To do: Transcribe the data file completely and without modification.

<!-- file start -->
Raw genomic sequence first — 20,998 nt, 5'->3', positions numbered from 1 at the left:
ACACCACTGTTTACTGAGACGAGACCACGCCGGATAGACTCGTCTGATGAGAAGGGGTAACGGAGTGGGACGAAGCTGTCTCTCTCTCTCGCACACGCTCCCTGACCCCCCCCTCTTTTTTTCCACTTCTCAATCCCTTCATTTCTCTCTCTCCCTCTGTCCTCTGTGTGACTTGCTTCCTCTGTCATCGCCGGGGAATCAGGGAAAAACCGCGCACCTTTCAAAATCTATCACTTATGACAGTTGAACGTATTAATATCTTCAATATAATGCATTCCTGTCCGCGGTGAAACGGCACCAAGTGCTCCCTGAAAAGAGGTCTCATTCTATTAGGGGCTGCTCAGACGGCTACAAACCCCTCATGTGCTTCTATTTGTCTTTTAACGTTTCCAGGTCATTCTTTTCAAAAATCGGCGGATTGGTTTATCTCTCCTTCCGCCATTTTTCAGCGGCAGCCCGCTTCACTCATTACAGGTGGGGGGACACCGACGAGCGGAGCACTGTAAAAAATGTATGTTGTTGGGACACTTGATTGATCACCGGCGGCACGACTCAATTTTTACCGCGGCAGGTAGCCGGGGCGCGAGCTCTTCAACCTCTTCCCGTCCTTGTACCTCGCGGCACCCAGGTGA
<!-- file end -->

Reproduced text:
Raw genomic sequence first — 20,998 nt, 5'->3', positions numbered from 1 at the left:
ACACCACTGTTTACTGAGACGAGACCACGCCGGATAGACTCGTCTGATGAGAAGGGGTAACGGAGTGGGACGAAGCTGTCTCTCTCTCTCGCACACGCTCCCTGACCCCCCCCTCTTTTTTTCCACTTCTCAATCCCTTCATTTCTCTCTCTCCCTCTGTCCTCTGTGTGACTTGCTTCCTCTGTCATCGCCGGGGAATCAGGGAAAAACCGCGCACCTTTCAAAATCTATCACTTATGACAGTTGAACGTATTAATATCTTCAATATAATGCATTCCTGTCCGCGGTGAAACGGCACCAAGTGCTCCCTGAAAAGAGGTCTCATTCTATTAGGGGCTGCTCAGACGGCTACAAACCCCTCATGTGCTTCTATTTGTCTTTTAACGTTTCCAGGTCATTCTTTTCAAAAATCGGCGGATTGGTTTATCTCTCCTTCCGCCATTTTTCAGCGGCAGCCCGCTTCACTCATTACAGGTGGGGGGACACCGACGAGCGGAGCACTGTAAAAAATGTATGTTGTTGGGACACTTGATTGATCACCGGCGGCACGACTCAATTTTTACCGCGGCAGGTAGCCGGGGCGCGAGCTCTTCAACCTCTTCCCGTCCTTGTACCTCGCGGCACCCAGGTGA